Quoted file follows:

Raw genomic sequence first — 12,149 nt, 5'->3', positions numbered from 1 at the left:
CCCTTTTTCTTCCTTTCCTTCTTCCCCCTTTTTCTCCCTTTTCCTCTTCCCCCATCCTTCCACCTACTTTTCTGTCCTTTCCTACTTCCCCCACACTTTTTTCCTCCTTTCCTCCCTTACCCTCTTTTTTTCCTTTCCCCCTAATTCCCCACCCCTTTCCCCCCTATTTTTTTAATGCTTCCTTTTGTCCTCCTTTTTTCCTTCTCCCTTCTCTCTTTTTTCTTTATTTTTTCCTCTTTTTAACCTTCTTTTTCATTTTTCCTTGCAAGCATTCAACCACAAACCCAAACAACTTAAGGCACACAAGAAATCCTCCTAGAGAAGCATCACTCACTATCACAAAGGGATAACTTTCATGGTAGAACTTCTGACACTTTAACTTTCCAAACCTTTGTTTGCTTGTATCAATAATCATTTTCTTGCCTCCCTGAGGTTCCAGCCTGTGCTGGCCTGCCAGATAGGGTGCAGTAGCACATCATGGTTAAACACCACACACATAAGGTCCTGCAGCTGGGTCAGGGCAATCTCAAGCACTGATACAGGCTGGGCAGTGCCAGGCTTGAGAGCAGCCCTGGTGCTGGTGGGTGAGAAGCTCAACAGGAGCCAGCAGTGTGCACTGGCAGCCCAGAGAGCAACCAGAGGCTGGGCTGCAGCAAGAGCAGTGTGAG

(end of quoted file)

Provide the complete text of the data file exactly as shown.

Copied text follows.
Raw genomic sequence first — 12,149 nt, 5'->3', positions numbered from 1 at the left:
CCCTTTTTCTTCCTTTCCTTCTTCCCCCTTTTTCTCCCTTTTCCTCTTCCCCCATCCTTCCACCTACTTTTCTGTCCTTTCCTACTTCCCCCACACTTTTTTCCTCCTTTCCTCCCTTACCCTCTTTTTTTCCTTTCCCCCTAATTCCCCACCCCTTTCCCCCCTATTTTTTTAATGCTTCCTTTTGTCCTCCTTTTTTCCTTCTCCCTTCTCTCTTTTTTCTTTATTTTTTCCTCTTTTTAACCTTCTTTTTCATTTTTCCTTGCAAGCATTCAACCACAAACCCAAACAACTTAAGGCACACAAGAAATCCTCCTAGAGAAGCATCACTCACTATCACAAAGGGATAACTTTCATGGTAGAACTTCTGACACTTTAACTTTCCAAACCTTTGTTTGCTTGTATCAATAATCATTTTCTTGCCTCCCTGAGGTTCCAGCCTGTGCTGGCCTGCCAGATAGGGTGCAGTAGCACATCATGGTTAAACACCACACACATAAGGTCCTGCAGCTGGGTCAGGGCAATCTCAAGCACTGATACAGGCTGGGCAGTGCCAGGCTTGAGAGCAGCCCTGGTGCTGGTGGGTGAGAAGCTCAACAGGAGCCAGCAGTGTGCACTGGCAGCCCAGAGAGCAACCAGAGGCTGGGCTGCAGCAAGAGCAGTGTGAG